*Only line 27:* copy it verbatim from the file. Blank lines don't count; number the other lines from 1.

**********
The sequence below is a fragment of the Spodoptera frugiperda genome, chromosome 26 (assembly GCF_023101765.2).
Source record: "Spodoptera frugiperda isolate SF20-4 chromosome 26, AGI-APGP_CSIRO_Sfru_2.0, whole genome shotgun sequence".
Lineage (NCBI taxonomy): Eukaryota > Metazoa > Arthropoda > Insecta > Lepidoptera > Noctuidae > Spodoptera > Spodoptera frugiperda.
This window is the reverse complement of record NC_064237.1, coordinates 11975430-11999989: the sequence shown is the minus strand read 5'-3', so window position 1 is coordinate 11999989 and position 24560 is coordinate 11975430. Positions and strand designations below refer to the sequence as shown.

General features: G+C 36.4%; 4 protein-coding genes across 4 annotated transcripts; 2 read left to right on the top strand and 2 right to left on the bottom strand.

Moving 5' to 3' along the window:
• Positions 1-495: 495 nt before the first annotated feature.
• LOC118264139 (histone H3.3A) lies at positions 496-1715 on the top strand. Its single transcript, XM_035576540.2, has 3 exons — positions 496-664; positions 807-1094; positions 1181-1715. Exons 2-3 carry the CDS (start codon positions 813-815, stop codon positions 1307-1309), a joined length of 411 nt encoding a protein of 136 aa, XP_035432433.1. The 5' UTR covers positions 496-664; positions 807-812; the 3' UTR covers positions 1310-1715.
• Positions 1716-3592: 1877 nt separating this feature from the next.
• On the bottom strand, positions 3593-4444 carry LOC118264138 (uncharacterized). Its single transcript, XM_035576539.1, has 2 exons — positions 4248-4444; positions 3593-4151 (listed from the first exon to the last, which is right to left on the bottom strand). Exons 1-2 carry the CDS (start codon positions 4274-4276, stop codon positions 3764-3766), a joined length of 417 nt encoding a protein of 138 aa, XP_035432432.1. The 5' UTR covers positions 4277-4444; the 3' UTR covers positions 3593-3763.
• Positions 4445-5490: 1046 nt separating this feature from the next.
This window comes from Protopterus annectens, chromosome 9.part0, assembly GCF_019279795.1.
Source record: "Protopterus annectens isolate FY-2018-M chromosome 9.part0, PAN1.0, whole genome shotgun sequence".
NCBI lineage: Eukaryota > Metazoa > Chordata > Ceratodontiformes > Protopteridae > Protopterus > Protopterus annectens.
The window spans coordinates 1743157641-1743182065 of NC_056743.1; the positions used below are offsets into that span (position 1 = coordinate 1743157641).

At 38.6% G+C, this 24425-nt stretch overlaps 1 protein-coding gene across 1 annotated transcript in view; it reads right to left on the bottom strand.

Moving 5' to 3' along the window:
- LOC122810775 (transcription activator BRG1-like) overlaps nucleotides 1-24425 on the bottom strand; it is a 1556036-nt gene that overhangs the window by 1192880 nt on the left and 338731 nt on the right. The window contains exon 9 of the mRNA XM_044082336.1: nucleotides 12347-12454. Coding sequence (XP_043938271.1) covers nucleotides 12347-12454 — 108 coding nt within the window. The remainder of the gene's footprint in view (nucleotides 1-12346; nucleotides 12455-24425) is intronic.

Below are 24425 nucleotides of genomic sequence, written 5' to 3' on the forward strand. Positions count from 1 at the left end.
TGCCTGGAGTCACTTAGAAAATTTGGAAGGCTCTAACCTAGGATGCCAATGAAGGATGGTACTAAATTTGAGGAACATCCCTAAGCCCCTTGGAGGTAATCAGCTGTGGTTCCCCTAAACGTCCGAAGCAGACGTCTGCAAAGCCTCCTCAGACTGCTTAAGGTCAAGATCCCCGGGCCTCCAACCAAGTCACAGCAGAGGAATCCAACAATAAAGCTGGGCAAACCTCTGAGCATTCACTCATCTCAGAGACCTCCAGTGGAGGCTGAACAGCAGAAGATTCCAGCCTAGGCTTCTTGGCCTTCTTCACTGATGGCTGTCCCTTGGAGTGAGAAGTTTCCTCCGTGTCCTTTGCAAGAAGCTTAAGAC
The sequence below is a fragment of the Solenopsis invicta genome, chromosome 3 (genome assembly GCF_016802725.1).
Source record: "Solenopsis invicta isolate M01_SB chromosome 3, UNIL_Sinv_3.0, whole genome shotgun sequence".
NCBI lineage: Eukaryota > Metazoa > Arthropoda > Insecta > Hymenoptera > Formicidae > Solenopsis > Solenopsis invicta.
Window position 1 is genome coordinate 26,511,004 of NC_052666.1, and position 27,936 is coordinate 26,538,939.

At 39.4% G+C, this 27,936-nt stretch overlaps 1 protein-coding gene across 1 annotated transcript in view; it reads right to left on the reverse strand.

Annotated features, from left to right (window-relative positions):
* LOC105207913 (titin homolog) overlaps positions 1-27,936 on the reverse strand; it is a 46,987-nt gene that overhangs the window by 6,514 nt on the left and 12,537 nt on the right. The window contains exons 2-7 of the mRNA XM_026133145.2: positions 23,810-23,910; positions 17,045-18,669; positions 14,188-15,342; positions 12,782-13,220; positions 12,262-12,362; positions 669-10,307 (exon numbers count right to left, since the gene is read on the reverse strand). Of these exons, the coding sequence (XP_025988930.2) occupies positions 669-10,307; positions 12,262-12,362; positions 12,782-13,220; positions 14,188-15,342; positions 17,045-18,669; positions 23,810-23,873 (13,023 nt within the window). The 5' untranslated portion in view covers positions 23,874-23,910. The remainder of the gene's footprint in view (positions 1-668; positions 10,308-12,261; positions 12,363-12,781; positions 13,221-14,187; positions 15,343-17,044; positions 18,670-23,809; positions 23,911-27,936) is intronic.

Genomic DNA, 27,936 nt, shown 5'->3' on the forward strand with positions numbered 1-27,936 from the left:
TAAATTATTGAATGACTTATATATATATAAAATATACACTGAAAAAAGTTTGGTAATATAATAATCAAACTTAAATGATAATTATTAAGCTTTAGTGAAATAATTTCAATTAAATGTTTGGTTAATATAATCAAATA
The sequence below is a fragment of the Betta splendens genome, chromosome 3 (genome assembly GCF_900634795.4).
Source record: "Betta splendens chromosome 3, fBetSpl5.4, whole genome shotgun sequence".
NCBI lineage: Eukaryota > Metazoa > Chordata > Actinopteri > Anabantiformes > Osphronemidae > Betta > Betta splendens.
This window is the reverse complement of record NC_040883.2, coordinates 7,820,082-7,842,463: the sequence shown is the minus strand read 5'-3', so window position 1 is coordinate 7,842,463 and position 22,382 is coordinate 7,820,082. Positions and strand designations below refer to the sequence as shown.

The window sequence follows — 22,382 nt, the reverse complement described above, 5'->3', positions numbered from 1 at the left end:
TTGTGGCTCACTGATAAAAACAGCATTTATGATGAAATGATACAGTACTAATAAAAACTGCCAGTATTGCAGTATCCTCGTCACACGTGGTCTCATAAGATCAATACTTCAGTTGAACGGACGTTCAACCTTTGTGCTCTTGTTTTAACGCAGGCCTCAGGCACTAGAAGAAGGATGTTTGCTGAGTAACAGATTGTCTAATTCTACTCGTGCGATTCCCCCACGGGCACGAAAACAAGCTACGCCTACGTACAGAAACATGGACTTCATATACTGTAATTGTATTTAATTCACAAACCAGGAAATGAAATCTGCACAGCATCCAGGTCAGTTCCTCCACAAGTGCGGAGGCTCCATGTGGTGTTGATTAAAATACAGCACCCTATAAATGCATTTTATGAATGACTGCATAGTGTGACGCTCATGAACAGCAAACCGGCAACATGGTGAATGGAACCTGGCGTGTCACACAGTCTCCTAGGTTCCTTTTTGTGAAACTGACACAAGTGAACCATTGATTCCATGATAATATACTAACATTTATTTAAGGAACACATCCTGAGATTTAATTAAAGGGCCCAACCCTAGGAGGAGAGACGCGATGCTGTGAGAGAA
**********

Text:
* LOC105207913 (titin homolog) overlaps positions 1-27,936 on the reverse strand; it is a 46,987-nt gene that overhangs the window by 6,514 nt on the left and 12,537 nt on the right. The window contains exons 2-7 of the mRNA XM_026133145.2: positions 23,810-23,910; positions 17,045-18,669; positions 14,188-15,342; positions 12,782-13,220; positions 12,262-12,362; positions 669-10,307 (exon numbers count right to left, since the gene is read on the reverse strand). Of these exons, the coding sequence (XP_025988930.2) occupies positions 669-10,307; positions 12,262-12,362; positions 12,782-13,220; positions 14,188-15,342; positions 17,045-18,669; positions 23,810-23,873 (13,023 nt within the window). The 5' untranslated portion in view covers positions 23,874-23,910. The remainder of the gene's footprint in view (positions 1-668; positions 10,308-12,261; positions 12,363-12,781; positions 13,221-14,187; positions 15,343-17,044; positions 18,670-23,809; positions 23,911-27,936) is intronic.